"With over half the population of Papua New Guinea aged under 25, young people often struggle to access education and employment opportunities, limiting their engagement in society."

Two youth programs supported by Australia through the Papua New Guinea-Australia Partnership are helping local youth gain life skills and training to better equip them to secure employment and further their education.

The programs run by two civil society organisations; City Mission and Ginigoada Foundation have provided youth with skills in literacy and numeracy, agriculture, vocational and technical courses and health.

With over half the population of Papua New Guinea aged under 25, young people often struggle to access education and employment opportunities, limiting their engagement in society.

Twenty-four old Belden Dimura entered City Mission’s Mirigeda Farm in Central Province last year to escape the life of drug and alcohol abuse back home in Popondetta, Northern Province.

“I’ve always had a keen interest in agriculture. As I go through the program, I have time to clear my mind and find peace that I previously would resort to in drugs and alcohol,” said Belden.

Belden enjoys working in the farm’s vegetable gardens, especially during harvest time when the food is used to feed over 170 boys living at the farm.

City Mission is a civil society organisation helping young men aged between 18 to 25 make a change for the better by learning literacy and agriculture, animal husbandry, small business management and other vocational courses.

With centres in Port Moresby, Lae and Madang, City Mission has been operating in Papua New Guinea for 24 years. Since 2016, nearly 2,500 young people have benefited from City Mission programs supported by Australia.



Another inspiring story is from Davidson Taupa, a beneficiary of Ginigoada’s basic financial literacy training. The 30-year old came to Port Moresby in 2013 but struggled to find education and job opportunities.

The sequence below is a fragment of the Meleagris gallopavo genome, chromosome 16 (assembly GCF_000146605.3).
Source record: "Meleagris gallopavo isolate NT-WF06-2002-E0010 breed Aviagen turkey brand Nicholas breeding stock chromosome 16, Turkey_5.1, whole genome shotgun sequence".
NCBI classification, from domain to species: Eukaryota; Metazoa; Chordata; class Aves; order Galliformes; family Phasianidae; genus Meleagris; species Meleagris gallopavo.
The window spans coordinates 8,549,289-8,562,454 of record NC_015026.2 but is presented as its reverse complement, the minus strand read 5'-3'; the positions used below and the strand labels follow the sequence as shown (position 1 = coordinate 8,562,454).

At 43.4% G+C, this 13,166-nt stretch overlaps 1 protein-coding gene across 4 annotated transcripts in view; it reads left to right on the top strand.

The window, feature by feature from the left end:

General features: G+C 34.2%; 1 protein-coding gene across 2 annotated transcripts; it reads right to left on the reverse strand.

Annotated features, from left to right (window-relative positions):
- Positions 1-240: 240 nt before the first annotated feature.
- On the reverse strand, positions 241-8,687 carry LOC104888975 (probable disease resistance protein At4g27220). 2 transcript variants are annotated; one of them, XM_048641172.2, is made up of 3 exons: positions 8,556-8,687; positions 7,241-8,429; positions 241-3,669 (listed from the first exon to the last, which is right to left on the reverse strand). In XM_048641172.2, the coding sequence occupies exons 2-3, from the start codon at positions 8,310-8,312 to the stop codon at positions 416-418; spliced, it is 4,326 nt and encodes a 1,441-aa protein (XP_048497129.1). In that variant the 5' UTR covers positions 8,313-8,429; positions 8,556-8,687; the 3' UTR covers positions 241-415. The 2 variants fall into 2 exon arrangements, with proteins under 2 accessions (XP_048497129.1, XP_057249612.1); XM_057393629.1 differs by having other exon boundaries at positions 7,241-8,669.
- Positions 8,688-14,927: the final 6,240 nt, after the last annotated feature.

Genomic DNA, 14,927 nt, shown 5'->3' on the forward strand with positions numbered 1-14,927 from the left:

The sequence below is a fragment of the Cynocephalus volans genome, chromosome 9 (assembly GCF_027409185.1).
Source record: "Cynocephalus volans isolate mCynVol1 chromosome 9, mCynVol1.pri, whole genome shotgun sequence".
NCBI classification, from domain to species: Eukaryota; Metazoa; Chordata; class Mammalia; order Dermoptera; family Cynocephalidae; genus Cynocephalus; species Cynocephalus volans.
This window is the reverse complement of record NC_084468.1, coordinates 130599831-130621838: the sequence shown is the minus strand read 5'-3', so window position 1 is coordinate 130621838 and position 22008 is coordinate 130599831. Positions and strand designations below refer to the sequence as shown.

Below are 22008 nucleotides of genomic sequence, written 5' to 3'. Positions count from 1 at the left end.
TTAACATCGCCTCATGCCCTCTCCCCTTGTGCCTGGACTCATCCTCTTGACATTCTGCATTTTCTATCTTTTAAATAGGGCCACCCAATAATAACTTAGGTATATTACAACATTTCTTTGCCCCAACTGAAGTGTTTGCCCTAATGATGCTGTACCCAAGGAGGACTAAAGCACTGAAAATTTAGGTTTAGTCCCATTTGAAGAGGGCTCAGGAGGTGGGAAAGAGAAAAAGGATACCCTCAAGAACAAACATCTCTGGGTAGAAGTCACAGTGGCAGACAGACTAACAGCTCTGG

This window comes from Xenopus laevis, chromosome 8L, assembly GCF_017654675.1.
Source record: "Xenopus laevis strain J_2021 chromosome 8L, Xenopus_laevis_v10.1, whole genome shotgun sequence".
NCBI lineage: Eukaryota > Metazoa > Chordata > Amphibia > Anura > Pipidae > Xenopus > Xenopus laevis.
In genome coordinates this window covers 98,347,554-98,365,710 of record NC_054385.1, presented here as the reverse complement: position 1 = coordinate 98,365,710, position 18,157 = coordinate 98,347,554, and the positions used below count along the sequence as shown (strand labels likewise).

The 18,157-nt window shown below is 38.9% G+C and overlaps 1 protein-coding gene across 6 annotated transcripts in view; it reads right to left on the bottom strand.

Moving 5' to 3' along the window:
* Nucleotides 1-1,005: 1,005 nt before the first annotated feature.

In 2017, she attended Ginigoada’s basic financial literacy training when the organisation came to her community at Hohola in Port Moresby.

She then enrolled in a business management course through Ginigoada’s Multi-Learning Centre and learned office and clerical skills.

With the support of Ginigoada, Davidson was selected for a two-month receptionist placement with the National Broadcasting Commission (NBC) and, based on her outstanding performance, was offered the role.

“I am very fortunate to find a job and massively thankful for how Ginigoada has helped me and many others,” said Davidson.

“I met many new people in one week and was very excited to meet many of the famous radio announcers I heard on the radio.”

From the far-flung Duke of York Islands of East New Britain, Davidson is now able to financially assist her family back home.

“My family struggled a lot to give me the education and support to get to where I am today. I often worried about how I would repay their kindness, knowing the struggles of village life. I am thankful Ginigoada has enabled me, so I can now reciprocate my family’s support.”

Ginigoada Foundation is another civil society organisation supported by Australia that runs mobile life skills courses in some of the most disadvantaged communities in Port Moresby, Lae and Central Province.

Training includes basic literacy, numeracy, cultural diversity and health skills which enable participants to enrol into more advanced technical courses followed by on-the-job training.

March 12, 2019